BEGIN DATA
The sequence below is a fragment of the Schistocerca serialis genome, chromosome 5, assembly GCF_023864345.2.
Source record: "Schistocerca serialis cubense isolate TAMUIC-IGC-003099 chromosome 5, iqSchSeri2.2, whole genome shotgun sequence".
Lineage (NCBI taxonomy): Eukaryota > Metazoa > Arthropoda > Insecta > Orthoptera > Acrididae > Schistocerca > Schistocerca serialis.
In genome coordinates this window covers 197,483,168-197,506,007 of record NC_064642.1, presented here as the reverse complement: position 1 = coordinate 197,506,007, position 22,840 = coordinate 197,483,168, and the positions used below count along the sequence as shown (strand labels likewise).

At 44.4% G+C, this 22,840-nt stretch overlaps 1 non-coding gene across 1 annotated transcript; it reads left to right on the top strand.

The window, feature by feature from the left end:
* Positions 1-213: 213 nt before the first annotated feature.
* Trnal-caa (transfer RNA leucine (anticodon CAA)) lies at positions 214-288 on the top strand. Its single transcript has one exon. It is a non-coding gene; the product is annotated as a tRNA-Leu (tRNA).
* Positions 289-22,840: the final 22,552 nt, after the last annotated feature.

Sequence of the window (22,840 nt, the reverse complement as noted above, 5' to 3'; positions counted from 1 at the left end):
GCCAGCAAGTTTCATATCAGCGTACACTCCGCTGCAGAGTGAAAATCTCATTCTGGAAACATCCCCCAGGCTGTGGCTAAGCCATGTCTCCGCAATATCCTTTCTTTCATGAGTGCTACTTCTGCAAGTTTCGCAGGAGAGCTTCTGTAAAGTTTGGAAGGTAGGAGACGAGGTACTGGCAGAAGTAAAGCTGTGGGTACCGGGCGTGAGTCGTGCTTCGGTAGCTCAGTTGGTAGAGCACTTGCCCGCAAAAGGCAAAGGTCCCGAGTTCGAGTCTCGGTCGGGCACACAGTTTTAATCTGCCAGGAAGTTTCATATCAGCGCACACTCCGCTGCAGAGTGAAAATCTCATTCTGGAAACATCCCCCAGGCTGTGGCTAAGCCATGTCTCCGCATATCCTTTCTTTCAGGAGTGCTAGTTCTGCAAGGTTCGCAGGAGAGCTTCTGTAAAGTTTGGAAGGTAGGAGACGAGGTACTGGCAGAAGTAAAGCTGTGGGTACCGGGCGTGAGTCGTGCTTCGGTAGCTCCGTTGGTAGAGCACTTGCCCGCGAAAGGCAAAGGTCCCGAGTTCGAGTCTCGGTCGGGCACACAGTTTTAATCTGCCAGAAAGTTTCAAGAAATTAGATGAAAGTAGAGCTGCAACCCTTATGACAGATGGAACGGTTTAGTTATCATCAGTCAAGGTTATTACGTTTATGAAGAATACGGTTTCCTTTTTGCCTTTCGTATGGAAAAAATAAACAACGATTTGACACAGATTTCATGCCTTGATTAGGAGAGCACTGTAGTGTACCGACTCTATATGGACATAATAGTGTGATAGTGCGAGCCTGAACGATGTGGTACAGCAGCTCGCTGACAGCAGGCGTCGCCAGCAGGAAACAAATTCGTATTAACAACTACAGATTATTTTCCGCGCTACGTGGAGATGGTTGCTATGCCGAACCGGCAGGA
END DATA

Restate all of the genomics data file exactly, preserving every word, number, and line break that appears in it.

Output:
The sequence below is a fragment of the Schistocerca serialis genome, chromosome 5, assembly GCF_023864345.2.
Source record: "Schistocerca serialis cubense isolate TAMUIC-IGC-003099 chromosome 5, iqSchSeri2.2, whole genome shotgun sequence".
Lineage (NCBI taxonomy): Eukaryota > Metazoa > Arthropoda > Insecta > Orthoptera > Acrididae > Schistocerca > Schistocerca serialis.
In genome coordinates this window covers 197,483,168-197,506,007 of record NC_064642.1, presented here as the reverse complement: position 1 = coordinate 197,506,007, position 22,840 = coordinate 197,483,168, and the positions used below count along the sequence as shown (strand labels likewise).

At 44.4% G+C, this 22,840-nt stretch overlaps 1 non-coding gene across 1 annotated transcript; it reads left to right on the top strand.

The window, feature by feature from the left end:
* Positions 1-213: 213 nt before the first annotated feature.
* Trnal-caa (transfer RNA leucine (anticodon CAA)) lies at positions 214-288 on the top strand. Its single transcript has one exon. It is a non-coding gene; the product is annotated as a tRNA-Leu (tRNA).
* Positions 289-22,840: the final 22,552 nt, after the last annotated feature.

Sequence of the window (22,840 nt, the reverse complement as noted above, 5' to 3'; positions counted from 1 at the left end):
GCCAGCAAGTTTCATATCAGCGTACACTCCGCTGCAGAGTGAAAATCTCATTCTGGAAACATCCCCCAGGCTGTGGCTAAGCCATGTCTCCGCAATATCCTTTCTTTCATGAGTGCTACTTCTGCAAGTTTCGCAGGAGAGCTTCTGTAAAGTTTGGAAGGTAGGAGACGAGGTACTGGCAGAAGTAAAGCTGTGGGTACCGGGCGTGAGTCGTGCTTCGGTAGCTCAGTTGGTAGAGCACTTGCCCGCAAAAGGCAAAGGTCCCGAGTTCGAGTCTCGGTCGGGCACACAGTTTTAATCTGCCAGGAAGTTTCATATCAGCGCACACTCCGCTGCAGAGTGAAAATCTCATTCTGGAAACATCCCCCAGGCTGTGGCTAAGCCATGTCTCCGCATATCCTTTCTTTCAGGAGTGCTAGTTCTGCAAGGTTCGCAGGAGAGCTTCTGTAAAGTTTGGAAGGTAGGAGACGAGGTACTGGCAGAAGTAAAGCTGTGGGTACCGGGCGTGAGTCGTGCTTCGGTAGCTCCGTTGGTAGAGCACTTGCCCGCGAAAGGCAAAGGTCCCGAGTTCGAGTCTCGGTCGGGCACACAGTTTTAATCTGCCAGAAAGTTTCAAGAAATTAGATGAAAGTAGAGCTGCAACCCTTATGACAGATGGAACGGTTTAGTTATCATCAGTCAAGGTTATTACGTTTATGAAGAATACGGTTTCCTTTTTGCCTTTCGTATGGAAAAAATAAACAACGATTTGACACAGATTTCATGCCTTGATTAGGAGAGCACTGTAGTGTACCGACTCTATATGGACATAATAGTGTGATAGTGCGAGCCTGAACGATGTGGTACAGCAGCTCGCTGACAGCAGGCGTCGCCAGCAGGAAACAAATTCGTATTAACAACTACAGATTATTTTCCGCGCTACGTGGAGATGGTTGCTATGCCGAACCGGCAGGA